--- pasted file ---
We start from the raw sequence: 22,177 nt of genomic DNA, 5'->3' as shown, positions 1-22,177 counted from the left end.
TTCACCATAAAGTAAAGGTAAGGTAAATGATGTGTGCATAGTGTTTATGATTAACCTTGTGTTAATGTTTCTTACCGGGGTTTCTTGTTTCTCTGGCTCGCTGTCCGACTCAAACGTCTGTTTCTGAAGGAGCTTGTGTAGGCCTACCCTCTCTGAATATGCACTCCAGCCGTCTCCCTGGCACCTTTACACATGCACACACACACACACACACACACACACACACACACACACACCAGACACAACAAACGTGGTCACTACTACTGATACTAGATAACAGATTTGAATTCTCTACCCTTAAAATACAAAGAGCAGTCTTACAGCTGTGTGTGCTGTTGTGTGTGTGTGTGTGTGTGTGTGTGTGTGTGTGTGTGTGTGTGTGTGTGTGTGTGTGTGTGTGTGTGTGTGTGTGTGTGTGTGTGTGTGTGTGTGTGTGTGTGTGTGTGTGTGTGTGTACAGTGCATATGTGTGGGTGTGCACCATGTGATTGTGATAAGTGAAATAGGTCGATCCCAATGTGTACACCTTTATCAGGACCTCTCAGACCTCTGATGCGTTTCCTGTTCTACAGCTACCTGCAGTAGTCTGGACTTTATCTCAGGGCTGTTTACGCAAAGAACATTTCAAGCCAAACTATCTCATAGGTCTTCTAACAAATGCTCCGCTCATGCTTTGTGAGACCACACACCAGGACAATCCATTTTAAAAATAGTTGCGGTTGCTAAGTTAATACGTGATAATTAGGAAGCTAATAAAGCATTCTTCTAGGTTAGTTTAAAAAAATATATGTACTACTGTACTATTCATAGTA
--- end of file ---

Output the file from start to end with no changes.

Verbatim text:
We start from the raw sequence: 22,177 nt of genomic DNA, 5'->3' as shown, positions 1-22,177 counted from the left end.
TTCACCATAAAGTAAAGGTAAGGTAAATGATGTGTGCATAGTGTTTATGATTAACCTTGTGTTAATGTTTCTTACCGGGGTTTCTTGTTTCTCTGGCTCGCTGTCCGACTCAAACGTCTGTTTCTGAAGGAGCTTGTGTAGGCCTACCCTCTCTGAATATGCACTCCAGCCGTCTCCCTGGCACCTTTACACATGCACACACACACACACACACACACACACACACACACACACACCAGACACAACAAACGTGGTCACTACTACTGATACTAGATAACAGATTTGAATTCTCTACCCTTAAAATACAAAGAGCAGTCTTACAGCTGTGTGTGCTGTTGTGTGTGTGTGTGTGTGTGTGTGTGTGTGTGTGTGTGTGTGTGTGTGTGTGTGTGTGTGTGTGTGTGTGTGTGTGTGTGTGTGTGTGTGTGTGTGTGTGTGTGTGTGTGTGTGTGTGTACAGTGCATATGTGTGGGTGTGCACCATGTGATTGTGATAAGTGAAATAGGTCGATCCCAATGTGTACACCTTTATCAGGACCTCTCAGACCTCTGATGCGTTTCCTGTTCTACAGCTACCTGCAGTAGTCTGGACTTTATCTCAGGGCTGTTTACGCAAAGAACATTTCAAGCCAAACTATCTCATAGGTCTTCTAACAAATGCTCCGCTCATGCTTTGTGAGACCACACACCAGGACAATCCATTTTAAAAATAGTTGCGGTTGCTAAGTTAATACGTGATAATTAGGAAGCTAATAAAGCATTCTTCTAGGTTAGTTTAAAAAAATATATGTACTACTGTACTATTCATAGTA